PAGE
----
Olive ridley turtle nests almost double during lockdown in Maharashtra’s beaches

Published : Jun 19, 2021 10:48 IST

Guided by villagers, newly hatched olive ridley turtles make their way to the sea at Mochemad beach, Sindhudurg district, Maharashtra. A file picture.

Guided by villagers, newly hatched olive ridley turtles make their way to the sea at Mochemad beach, Sindhudurg district, Maharashtra. A file picture.

One of the wonders of the lockdown was the manner in which nature became suddenly visible and even managed to regenerate itself. Olive ridley sea turtles nesting on Maharashtra’s beaches have benefitted greatly from the lack of human presence during the lockdown. Due to high footfalls of local people and tourists, olive ridley turtles have nested only sporadically in Maharashtra’s beaches, mainly in Raigad, Ratnagiri and Sindhudurg districts.

Forest Department data shows that in 2020-21, the number of nests were 475, with 50,799 eggs and 23,706 hatchings. Compare this with 2019-20 when there were 228 nesting sites, with 27,254 eggs and 12,149 hatchings. In 2018-19, there were 233 nesting sites with 23,131 eggs and 12,601 hatchings. The data from the 2020-21 lockdown period proves yet again that the greatest impediment to the environment is human activity.

With fewer humans on the beaches, the turtle nests were safe from other predators such as dogs whose population seemed to have thinned out along with the humans, possibly because the scraps they used to feed off were no longer available.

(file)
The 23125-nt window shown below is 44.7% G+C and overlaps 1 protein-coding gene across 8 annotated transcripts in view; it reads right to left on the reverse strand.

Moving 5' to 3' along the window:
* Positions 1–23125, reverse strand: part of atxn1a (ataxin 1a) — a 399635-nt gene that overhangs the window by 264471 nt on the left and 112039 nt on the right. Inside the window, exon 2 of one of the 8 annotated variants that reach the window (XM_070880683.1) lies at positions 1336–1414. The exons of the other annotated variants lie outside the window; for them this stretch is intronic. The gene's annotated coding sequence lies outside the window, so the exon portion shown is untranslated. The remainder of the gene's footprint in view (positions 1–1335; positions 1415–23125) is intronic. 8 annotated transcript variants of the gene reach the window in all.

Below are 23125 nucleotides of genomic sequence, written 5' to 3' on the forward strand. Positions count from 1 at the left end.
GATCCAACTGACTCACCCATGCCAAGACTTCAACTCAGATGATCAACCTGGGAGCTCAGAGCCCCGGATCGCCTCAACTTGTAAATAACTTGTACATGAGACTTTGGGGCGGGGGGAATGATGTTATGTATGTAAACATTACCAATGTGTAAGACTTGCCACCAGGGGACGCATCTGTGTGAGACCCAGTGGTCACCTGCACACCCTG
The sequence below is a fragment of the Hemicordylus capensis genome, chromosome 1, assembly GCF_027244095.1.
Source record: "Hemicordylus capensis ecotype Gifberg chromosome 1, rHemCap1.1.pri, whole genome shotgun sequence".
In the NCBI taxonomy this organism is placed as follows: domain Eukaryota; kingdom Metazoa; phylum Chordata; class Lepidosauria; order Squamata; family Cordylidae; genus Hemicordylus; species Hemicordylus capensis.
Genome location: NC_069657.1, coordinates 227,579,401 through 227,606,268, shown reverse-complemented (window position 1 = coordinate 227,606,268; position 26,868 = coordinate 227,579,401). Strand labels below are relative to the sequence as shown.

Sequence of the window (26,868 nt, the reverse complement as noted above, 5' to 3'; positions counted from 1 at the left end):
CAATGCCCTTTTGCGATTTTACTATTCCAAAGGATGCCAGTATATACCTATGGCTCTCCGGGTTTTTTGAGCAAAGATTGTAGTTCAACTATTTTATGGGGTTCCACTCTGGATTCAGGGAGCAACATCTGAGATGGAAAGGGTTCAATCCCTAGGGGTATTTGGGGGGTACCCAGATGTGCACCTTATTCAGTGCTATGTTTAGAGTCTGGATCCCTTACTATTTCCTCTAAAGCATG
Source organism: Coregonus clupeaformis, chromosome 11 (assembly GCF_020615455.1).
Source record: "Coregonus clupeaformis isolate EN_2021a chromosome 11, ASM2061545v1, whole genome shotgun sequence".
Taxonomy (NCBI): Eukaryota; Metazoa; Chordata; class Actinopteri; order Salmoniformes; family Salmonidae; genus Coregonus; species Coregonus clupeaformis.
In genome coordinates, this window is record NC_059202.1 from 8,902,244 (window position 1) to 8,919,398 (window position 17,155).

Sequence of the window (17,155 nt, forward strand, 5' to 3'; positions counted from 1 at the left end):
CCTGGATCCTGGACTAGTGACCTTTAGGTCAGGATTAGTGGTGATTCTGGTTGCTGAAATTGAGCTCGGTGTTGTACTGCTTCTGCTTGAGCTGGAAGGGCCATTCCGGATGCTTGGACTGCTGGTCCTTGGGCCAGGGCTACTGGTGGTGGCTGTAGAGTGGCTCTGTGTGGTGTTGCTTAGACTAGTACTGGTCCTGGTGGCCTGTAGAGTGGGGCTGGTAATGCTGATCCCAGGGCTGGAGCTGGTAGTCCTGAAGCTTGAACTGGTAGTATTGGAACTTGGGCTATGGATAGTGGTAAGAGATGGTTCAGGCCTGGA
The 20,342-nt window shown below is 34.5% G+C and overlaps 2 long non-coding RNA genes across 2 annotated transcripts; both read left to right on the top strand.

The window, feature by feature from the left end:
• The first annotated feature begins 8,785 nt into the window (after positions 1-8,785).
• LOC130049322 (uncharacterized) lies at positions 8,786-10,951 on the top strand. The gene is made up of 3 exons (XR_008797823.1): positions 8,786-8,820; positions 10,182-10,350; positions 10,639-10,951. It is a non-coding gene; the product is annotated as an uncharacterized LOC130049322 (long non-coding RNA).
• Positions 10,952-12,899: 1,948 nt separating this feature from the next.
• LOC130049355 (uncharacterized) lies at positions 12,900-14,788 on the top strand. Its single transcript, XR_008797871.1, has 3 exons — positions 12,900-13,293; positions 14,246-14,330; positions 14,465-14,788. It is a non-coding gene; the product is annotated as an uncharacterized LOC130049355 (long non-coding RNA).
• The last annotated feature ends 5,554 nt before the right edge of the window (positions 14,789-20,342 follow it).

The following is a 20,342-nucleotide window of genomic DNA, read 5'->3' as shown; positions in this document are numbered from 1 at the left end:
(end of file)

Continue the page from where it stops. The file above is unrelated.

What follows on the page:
The Forest Department has an education programme for locals to assist in olive ridley conservation. Once nesting sites are identified, a garden fencing net is erected to protect the eggs from predators and poachers. When the hatchlings appear, the nets are removed and volunteers either assist the tiny turtles to the sea or stand by and ensure that no harm comes to them.

The olive ridley is listed under Schedule I of the Indian Wildlife (Protection) Act, 1972 (amended 1991). The International Union for Conservation of Nature (IUCN) has listed it as Vulnerable. It is also protected under the Migratory Species Convention and the Convention of International Trade on Wildlife Flora and Fauna (CITES). Indeed, all five species of sea turtles found in India are protected species.

Interestingly, they are on the protected species list not because of low numbers but because they nest in a very limited number of places. They are known for their unique mass nesting sites, referred to as arribadas (in Spanish this means “arrival by sea”), where thousands of female turtles gather to lay eggs. It is this focussed nesting behaviour that makes the olive ridleys vulnerable. Any disruption of nesting sites can have serious repercussions on their population. They are actually among the most abundant of sea turtles, but a decline in nesting sites the world over has shown the start of a decline in their numbers. The turtle gets its name from the olive colour of its carapace, or shell, though the origin of the second half of its name, ridley, is not yet clearly understood.


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